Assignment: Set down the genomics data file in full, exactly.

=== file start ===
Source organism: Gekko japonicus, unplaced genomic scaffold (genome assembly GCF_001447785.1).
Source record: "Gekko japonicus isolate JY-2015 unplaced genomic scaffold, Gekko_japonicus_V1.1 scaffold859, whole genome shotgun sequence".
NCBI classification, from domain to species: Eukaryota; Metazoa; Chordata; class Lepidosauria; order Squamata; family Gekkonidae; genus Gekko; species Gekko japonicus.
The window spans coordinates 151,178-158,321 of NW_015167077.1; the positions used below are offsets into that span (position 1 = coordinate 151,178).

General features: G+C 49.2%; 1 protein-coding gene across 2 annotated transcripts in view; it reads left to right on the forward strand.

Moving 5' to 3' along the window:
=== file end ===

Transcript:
Source organism: Gekko japonicus, unplaced genomic scaffold (genome assembly GCF_001447785.1).
Source record: "Gekko japonicus isolate JY-2015 unplaced genomic scaffold, Gekko_japonicus_V1.1 scaffold859, whole genome shotgun sequence".
NCBI classification, from domain to species: Eukaryota; Metazoa; Chordata; class Lepidosauria; order Squamata; family Gekkonidae; genus Gekko; species Gekko japonicus.
The window spans coordinates 151,178-158,321 of NW_015167077.1; the positions used below are offsets into that span (position 1 = coordinate 151,178).

General features: G+C 49.2%; 1 protein-coding gene across 2 annotated transcripts in view; it reads left to right on the forward strand.

Moving 5' to 3' along the window: